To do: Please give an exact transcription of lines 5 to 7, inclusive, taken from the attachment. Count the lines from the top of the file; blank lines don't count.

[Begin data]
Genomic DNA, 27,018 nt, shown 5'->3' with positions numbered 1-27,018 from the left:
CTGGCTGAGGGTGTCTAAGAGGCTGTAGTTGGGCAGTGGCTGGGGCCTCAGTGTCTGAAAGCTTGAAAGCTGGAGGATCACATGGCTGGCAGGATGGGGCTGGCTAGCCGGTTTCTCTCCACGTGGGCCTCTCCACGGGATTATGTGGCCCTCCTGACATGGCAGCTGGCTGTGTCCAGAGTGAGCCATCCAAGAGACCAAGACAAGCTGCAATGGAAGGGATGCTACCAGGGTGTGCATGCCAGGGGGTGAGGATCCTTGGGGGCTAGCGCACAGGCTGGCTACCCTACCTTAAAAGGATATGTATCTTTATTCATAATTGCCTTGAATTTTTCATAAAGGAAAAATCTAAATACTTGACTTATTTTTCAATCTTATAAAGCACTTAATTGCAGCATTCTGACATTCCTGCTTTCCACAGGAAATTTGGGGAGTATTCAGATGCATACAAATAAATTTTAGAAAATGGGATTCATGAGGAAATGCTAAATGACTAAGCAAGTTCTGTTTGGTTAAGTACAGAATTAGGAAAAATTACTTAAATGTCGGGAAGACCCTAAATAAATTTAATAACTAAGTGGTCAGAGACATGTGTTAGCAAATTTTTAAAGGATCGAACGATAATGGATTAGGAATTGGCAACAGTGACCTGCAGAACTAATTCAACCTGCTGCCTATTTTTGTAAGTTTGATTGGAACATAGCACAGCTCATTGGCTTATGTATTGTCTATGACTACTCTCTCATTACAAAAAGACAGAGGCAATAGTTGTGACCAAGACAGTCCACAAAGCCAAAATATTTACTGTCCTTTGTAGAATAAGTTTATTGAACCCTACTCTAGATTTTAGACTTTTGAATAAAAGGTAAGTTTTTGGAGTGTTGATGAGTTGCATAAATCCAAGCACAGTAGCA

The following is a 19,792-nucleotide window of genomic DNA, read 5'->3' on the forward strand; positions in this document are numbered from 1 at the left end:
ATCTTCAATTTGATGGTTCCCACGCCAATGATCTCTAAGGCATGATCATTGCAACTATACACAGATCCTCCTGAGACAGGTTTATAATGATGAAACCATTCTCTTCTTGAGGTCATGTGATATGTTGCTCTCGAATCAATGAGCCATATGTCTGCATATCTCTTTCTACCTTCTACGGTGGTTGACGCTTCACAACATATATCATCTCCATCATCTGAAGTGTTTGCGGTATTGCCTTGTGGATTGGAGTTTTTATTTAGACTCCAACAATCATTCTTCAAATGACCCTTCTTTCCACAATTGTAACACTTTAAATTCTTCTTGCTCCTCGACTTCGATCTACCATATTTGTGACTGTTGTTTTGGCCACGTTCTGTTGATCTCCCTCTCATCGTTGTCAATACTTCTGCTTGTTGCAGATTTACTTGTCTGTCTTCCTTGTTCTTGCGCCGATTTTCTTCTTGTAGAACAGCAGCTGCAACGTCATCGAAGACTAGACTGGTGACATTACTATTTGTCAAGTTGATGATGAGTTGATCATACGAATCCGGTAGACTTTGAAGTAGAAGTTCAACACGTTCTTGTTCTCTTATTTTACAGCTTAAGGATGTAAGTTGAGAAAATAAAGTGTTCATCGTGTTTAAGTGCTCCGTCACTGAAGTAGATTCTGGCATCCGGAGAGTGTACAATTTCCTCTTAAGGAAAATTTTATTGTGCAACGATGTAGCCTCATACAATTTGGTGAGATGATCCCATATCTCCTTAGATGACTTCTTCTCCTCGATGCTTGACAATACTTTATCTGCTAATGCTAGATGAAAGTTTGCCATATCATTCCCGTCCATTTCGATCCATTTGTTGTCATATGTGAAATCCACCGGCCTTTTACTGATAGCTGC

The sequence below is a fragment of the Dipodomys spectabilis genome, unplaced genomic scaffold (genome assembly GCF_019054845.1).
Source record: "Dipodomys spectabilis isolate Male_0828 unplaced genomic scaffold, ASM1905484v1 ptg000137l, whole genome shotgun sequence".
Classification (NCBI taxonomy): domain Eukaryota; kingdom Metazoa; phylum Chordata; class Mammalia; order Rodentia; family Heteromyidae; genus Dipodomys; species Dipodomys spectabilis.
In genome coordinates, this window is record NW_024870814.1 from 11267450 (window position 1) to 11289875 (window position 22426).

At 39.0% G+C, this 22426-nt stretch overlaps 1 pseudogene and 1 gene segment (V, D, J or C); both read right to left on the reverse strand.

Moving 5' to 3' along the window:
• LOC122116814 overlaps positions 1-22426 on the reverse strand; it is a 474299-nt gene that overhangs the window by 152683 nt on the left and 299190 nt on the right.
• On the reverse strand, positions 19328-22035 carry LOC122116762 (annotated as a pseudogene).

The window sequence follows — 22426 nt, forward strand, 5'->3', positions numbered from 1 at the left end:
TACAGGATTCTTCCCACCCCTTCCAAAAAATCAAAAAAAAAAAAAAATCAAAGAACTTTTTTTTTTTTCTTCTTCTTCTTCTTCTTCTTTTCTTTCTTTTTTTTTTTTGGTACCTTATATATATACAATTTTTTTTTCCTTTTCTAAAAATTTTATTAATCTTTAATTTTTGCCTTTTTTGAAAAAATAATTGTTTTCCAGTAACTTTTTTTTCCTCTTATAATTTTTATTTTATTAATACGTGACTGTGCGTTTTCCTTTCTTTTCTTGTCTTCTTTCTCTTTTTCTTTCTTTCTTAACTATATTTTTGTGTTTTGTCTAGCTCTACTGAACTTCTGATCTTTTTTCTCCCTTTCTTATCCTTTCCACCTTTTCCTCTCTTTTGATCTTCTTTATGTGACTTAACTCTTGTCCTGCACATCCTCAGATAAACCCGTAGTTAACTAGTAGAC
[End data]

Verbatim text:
The sequence below is a fragment of the Dipodomys spectabilis genome, unplaced genomic scaffold (genome assembly GCF_019054845.1).
Source record: "Dipodomys spectabilis isolate Male_0828 unplaced genomic scaffold, ASM1905484v1 ptg000137l, whole genome shotgun sequence".
Classification (NCBI taxonomy): domain Eukaryota; kingdom Metazoa; phylum Chordata; class Mammalia; order Rodentia; family Heteromyidae; genus Dipodomys; species Dipodomys spectabilis.